Obama’s approach, as described by several senior administration officials, will flip the emphasis of his second inaugural address.
In that speech, Obama argued stridently for social equality through an expansion of gay rights, citizenship for undocumented immigrants, and the moral imperative of reducing gun violence and confronting climate change. White House officials acknowledge that he may have overshadowed his underlying message of economic fairness as a result.
On Tuesday evening, Obama will mention issues such as gun control, immigration and climate change primarily in an economic context: job opportunities in clean-energy technology, the fair-play benefits of a legal labor force, and safe schools as a way to drive economic growth.
“If the second inaugural outlined what the president believes is the charge for America over the course of his second term, then this address will be a return to middle-class economics and what the president believes must be done on that front,” said a second senior administration official, who like the first discussed the speech only on the condition of anonymity.
Obama’s return to an overtly economic message is supported in part by polls.
Since his reelection, Obama has sought to move quickly on immigration legislation, hoping the Republicans’ poor showing last year among the fast-growing Latino electorate will provide urgent incentive to act before the midterm congressional races.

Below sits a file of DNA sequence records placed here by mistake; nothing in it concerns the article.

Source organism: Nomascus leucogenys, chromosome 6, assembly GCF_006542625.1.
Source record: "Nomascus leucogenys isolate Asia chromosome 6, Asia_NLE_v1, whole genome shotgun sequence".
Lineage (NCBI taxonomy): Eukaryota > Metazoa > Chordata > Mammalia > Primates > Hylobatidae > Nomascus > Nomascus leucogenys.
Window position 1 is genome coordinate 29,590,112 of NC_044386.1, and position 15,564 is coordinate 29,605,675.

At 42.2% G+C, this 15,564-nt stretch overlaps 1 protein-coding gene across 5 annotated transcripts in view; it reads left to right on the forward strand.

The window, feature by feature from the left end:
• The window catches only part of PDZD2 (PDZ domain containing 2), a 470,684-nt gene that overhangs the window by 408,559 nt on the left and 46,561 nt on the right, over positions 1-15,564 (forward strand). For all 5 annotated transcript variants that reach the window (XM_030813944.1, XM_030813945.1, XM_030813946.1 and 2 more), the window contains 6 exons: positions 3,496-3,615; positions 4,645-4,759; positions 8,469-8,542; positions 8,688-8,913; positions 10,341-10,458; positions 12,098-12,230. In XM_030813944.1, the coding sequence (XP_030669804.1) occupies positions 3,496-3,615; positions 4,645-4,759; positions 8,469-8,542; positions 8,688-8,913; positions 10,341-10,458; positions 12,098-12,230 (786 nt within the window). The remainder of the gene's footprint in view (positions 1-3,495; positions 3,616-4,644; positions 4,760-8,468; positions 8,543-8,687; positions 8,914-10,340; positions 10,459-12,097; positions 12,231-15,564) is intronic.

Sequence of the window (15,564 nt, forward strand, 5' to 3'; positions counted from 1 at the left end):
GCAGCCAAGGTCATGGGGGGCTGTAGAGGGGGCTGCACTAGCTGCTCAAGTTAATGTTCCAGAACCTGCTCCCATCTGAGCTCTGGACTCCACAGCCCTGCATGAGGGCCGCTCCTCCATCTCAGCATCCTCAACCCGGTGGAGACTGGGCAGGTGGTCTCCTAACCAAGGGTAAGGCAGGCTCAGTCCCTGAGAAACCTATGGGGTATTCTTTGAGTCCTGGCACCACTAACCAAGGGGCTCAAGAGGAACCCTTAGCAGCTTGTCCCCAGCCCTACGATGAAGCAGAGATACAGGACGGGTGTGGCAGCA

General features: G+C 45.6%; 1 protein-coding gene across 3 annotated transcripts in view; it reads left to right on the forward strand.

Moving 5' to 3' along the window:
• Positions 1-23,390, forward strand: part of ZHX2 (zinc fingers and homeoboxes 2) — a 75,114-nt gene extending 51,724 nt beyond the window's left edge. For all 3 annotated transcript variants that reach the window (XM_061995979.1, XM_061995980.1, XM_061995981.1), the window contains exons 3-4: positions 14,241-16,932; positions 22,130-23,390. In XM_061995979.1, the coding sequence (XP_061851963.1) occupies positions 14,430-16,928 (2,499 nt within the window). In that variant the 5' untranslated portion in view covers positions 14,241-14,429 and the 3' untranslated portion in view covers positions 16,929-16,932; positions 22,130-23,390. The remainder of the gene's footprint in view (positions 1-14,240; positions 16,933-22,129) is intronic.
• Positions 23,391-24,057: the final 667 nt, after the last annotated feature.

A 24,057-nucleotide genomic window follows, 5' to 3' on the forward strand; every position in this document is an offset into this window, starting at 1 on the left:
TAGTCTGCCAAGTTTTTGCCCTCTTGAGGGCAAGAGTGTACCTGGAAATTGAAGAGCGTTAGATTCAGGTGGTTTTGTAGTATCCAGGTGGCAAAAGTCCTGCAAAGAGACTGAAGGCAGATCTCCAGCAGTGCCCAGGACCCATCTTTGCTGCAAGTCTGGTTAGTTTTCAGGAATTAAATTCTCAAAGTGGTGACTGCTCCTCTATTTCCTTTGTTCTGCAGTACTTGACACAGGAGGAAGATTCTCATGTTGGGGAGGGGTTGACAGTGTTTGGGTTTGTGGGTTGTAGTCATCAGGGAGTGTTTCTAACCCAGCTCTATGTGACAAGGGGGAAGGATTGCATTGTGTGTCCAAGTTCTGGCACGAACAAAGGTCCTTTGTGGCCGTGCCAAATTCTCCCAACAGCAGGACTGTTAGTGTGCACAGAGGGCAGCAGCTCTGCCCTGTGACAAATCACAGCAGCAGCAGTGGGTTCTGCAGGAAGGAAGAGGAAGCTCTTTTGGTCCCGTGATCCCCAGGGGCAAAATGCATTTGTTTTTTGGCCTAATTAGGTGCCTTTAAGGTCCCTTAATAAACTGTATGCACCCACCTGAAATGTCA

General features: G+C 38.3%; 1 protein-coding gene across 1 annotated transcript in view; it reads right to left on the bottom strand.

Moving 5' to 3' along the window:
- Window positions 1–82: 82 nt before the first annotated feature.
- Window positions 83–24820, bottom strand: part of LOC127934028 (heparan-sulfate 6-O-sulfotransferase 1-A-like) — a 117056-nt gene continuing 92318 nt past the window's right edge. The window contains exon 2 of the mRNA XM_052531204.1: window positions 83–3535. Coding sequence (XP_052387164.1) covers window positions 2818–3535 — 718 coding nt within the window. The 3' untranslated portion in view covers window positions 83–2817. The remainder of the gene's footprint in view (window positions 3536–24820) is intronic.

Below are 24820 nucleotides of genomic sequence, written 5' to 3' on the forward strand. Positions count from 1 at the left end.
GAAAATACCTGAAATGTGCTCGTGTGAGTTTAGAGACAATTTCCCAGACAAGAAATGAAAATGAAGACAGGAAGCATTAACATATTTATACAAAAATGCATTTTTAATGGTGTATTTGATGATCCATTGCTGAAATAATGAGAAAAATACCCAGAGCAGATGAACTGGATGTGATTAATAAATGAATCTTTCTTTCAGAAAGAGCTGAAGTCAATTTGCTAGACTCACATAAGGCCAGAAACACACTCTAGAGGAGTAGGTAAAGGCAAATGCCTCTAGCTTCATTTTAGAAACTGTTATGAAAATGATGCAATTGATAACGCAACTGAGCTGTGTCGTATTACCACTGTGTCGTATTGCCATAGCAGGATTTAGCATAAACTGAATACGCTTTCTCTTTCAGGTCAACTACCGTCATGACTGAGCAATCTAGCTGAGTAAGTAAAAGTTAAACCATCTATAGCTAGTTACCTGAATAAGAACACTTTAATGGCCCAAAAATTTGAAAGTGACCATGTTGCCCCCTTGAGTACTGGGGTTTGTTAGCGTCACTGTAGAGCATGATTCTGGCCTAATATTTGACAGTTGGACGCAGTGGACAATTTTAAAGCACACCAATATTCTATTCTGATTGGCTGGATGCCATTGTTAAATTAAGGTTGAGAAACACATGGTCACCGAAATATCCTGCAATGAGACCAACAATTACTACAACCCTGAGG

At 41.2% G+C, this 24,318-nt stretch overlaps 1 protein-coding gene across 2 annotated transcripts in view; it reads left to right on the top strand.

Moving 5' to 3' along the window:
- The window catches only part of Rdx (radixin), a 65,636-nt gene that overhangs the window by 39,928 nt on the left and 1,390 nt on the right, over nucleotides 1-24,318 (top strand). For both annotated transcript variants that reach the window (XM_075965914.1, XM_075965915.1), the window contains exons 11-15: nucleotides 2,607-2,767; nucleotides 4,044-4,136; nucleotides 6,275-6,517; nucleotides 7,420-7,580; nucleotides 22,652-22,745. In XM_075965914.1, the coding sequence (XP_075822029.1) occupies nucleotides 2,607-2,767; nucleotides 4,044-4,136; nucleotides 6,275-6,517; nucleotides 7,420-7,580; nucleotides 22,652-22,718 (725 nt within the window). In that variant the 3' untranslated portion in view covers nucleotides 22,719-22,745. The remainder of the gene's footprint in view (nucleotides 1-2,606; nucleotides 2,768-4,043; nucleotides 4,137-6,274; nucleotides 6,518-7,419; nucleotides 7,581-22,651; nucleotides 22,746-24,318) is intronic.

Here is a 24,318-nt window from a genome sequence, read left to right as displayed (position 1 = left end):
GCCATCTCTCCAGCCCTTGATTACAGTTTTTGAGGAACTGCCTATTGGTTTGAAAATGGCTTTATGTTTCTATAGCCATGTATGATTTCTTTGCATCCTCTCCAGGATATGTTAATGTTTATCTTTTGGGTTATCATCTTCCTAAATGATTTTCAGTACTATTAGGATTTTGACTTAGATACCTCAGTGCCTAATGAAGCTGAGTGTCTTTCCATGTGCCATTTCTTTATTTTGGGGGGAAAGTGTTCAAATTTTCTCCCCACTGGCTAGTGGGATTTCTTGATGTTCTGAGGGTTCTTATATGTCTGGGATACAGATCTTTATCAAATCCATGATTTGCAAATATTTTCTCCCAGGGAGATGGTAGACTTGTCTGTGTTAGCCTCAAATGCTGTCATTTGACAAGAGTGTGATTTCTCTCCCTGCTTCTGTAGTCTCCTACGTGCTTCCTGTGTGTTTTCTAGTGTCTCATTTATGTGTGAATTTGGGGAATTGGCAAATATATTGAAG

In addition, Obama has elevated gun control to a top domestic priority after the December shootings at Sandy Hook Elementary School in Newtown, Conn., that killed 20 children and six adults.
Obama has also made clear that he intends to do more to address global warming, including the possible use of executive action to regulate factory pollution. He featured the issue in his second inaugural address after expressing personal regret to aides and environmental groups that he did not accomplish more on the issue during his first term.
But recent polling points to a gulf between what Obama has been talking most about publicly since his reelection and what most concerns the American electorate. Far and away, the economy remains the public’s greatest worry.
A Pew Research Center poll published late last month found that the “economy,” “jobs” and the “budget deficit” top the list as the three most cited concerns of respondents. By contrast, “illegal immigration,” “strengthening gun laws” and “global warming” ranked 17th, 18th and 21st.
William A. Galston, a former domestic policy adviser to President Clinton, said he was struck by Obama’s emphasis in his second inaugural address on social issues rather than economic ones, even as the president sought to draw a line between them.
Galston described Obama’s message as a call for “equality though inclusion” for gay people, for women in the workforce, and even for those alienated from politics by long voting lines and other obstacles to participation.